When we think about fashion, words like glamour, style, trend immediately strike the mind rather than words like sustainable, eco-friendly or ethical. However, in the coming years, the most important question the fashion industry needs to ask is how sustainable it really is.
The word sustainable is defined as “capable of being sustained”. A sustainable fashion industry is one that must operate in ways that can continue working for years and decades to come. Despite the growing interest in sustainability issues within the fashion industry, currently there is no common definition of what sustainable fashion actually means. Does it mean local production, emerging designers, rented clothes, organic cotton, or clothing made from recycled bottles?
Well, let’s get the bad news out of the way first: there is no such thing as 100% sustainable fashion. There are a few reasons for this. For example, washing clothes infuses nature with microfibers. It also takes a toll on the environment through the use of water, electricity, and most laundry detergent is not eco-friendly. While brands like Mama Earth are taking initiatives to create plant-based environment friendly laundry detergent, not many are following suit as of now. Therefore, while it’s impossible to give up “fast fashion” completely and be 100% sustainable, what we can, and should, work towards is 'more sustainable' fashion. This can be defined as clothing, shoes, etc that are manufactured, marketed and used in the most sustainable manner possible, taking into account both environmental and socio-economic aspects.
In practice, this implies continuous work to improve all stages of the product’s life cycle, from design, raw material production, manufacturing, transport, storage, marketing and final sale, to use, reuse, repair, remake and recycling of the product and its components.
From an environmental perspective, the aim should be to minimize any undesirable environmental effects of the product’s life cycle. This can be done in various different ways.
(a) ensuring efficient and careful use of natural resources.
(b) selecting renewable energy sources (wind, solar, etc) at every stage, and
(c) maximizing repair, remake, reuse, and recycling of the product and its components.
Let’s look at an example of a brand that has recently made changes to make their products eco-friendlier: Denim is notorious for requiring huge amounts of water to create one pair of jeans, but Levi’s new collection, WaterLess, uses up to 96% less water. For this and all of its products, Levi’s is committed to sustainability through the entire design and manufacturing process, including working towards 100% sustainably sourced cotton and recycling old jeans into home insulation.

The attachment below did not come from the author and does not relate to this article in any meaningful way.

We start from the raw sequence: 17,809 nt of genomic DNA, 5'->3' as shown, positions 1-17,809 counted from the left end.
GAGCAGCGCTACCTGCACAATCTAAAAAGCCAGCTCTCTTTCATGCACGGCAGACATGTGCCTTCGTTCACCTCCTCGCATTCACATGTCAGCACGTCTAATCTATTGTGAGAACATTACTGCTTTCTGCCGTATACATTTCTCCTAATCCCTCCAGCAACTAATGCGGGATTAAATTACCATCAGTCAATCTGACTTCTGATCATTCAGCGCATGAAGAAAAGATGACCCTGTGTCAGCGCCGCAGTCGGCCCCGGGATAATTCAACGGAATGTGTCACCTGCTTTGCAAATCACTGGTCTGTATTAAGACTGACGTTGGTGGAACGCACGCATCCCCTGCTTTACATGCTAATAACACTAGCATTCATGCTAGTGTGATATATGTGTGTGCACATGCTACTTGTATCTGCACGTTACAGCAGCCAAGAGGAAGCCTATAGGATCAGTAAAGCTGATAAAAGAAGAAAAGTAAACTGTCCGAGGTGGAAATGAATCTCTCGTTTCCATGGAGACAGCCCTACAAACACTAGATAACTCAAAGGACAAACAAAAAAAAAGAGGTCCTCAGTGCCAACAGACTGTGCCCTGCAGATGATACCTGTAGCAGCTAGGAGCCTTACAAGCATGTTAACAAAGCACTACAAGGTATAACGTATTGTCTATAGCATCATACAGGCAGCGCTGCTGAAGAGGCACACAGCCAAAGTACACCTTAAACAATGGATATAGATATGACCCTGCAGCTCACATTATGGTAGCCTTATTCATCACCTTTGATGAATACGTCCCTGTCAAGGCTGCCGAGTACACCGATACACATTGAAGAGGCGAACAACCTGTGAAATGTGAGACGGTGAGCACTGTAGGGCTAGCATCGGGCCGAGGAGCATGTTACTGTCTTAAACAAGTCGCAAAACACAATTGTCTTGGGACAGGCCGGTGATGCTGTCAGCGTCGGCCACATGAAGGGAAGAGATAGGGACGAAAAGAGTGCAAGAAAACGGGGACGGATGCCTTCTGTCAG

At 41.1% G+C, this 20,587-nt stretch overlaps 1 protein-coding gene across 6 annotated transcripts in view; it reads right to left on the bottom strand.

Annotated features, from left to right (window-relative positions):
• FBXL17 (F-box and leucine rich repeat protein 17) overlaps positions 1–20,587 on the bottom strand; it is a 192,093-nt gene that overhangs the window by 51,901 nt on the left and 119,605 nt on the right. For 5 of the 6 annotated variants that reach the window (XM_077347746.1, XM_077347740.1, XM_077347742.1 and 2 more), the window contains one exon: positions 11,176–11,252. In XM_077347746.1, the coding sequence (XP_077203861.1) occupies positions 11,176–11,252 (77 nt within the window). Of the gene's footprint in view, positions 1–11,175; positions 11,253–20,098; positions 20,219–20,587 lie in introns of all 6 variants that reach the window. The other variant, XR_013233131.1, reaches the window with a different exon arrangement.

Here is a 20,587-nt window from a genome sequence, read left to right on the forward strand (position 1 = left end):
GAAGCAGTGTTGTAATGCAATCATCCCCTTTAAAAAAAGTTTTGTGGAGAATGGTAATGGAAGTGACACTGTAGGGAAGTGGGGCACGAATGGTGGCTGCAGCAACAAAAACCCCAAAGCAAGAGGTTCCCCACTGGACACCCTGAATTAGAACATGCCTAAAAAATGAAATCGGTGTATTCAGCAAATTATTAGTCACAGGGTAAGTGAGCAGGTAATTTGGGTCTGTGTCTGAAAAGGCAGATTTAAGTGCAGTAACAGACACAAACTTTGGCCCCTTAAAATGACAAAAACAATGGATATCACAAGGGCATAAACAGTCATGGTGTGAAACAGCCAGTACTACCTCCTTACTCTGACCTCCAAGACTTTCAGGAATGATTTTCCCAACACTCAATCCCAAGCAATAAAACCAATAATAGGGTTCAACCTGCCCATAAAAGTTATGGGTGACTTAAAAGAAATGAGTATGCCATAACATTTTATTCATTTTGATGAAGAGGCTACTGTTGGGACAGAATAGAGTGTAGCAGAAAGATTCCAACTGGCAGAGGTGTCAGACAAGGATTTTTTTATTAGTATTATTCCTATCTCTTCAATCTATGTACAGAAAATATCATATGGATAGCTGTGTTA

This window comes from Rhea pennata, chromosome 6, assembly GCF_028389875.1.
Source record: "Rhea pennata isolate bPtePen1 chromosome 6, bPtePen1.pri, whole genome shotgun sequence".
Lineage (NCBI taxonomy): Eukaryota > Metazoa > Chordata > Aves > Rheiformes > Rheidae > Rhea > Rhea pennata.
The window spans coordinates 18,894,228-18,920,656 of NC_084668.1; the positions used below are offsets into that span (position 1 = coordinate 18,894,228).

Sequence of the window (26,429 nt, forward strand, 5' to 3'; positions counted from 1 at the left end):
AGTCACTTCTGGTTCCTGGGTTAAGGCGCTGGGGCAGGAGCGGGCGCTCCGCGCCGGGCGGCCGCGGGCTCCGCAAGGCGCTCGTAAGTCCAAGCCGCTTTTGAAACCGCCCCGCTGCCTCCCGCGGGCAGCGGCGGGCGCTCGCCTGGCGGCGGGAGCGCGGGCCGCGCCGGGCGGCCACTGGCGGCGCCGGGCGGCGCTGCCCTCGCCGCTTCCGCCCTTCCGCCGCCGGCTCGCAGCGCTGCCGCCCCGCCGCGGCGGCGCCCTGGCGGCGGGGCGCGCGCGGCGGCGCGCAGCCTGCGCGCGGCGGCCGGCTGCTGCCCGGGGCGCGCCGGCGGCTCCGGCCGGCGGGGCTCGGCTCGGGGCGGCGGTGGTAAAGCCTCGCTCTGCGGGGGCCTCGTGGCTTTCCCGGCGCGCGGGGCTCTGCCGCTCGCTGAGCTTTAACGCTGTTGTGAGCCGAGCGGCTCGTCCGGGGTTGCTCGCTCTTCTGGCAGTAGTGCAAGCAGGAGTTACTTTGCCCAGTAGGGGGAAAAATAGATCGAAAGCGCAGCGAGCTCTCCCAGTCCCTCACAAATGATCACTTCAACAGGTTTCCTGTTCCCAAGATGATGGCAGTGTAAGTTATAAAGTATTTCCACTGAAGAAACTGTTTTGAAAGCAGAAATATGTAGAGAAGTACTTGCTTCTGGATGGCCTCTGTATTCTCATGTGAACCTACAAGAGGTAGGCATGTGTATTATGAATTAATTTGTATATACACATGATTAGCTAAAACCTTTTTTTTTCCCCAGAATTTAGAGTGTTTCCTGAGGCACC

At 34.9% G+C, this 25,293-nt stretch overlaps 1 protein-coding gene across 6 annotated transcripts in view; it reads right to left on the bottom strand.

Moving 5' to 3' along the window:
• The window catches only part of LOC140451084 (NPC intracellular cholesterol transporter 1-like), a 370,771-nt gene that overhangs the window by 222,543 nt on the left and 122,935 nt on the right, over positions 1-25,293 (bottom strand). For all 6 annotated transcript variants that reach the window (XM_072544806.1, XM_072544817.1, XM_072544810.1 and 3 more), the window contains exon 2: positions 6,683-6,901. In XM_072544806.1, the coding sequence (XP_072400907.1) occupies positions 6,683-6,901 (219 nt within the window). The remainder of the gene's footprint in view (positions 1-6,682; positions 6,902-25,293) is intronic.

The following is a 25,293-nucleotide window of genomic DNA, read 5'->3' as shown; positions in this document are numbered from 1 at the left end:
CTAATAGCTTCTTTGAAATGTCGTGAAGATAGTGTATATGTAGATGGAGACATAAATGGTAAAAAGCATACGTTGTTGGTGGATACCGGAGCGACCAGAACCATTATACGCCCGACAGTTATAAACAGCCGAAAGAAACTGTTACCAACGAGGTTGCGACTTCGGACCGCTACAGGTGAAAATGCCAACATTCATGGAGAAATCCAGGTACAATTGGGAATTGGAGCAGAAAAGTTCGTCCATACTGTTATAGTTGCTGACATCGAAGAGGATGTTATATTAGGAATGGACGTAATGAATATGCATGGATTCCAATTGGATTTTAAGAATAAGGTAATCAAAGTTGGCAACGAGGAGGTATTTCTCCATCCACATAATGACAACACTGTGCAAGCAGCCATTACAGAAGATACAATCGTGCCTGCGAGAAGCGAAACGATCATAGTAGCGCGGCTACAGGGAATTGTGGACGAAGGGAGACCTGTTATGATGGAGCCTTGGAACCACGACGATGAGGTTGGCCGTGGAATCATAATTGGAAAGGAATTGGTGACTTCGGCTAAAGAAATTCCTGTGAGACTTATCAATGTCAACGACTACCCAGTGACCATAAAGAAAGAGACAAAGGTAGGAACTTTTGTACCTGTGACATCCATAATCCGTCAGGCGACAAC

From a socio-economic perspective, all stakeholders should work to improve present working conditions for workers on the field, in the factories, transportation chain, and stores, by aligning with good ethics, best practice and international codes of conduct. In addition, fashion companies should contribute to encourage more sustainable consumption patterns, caring and washing practices, and overall attitudes to fashion.
It's important to understand that there are two perspectives to sustainable fashion: that of brands and that of consumers.
For brands it means creating in a way which is most considerate of humanity and the environment. The goal is to have a system which works without leaving a negative footprint.
For us as consumers, this means thinking about what we buy, knowing which philosophies we are supporting through our purchases, and also asking ourself if we're really going to wear that new piece to the extent that it was worth being made.
Let's discuss briefly the few approaches we can take while rethinking our wardrobe moving in the direction of more sustainable fashion. Clothing swaps and buying second hand (or thrifted) items seem to be the most popular approaches and are also considered 'trendy'. Sounds like the best of both worlds, doesn’t it?
Additionally, here are some things to look out for, to slowly make your wardrobe greener as you add new things to it:
It is essential to realise fashion is a consumer-facing industry, and in this, consumers have real power—power to be vocal about their expectations. Companies listen to what we, the consumers, demand. So, the good news is we can actually play a crucial role in cleaning up the industry. Whether one prefers to renew their wardrobe often or more sporadically, Green, Clean, Fair & Ethical are important choices to consider when purchasing new clothing. Buying clothes that are manufactured in an environmentally and socially/ethically conscious manner is something we all should aspire for as much as possible.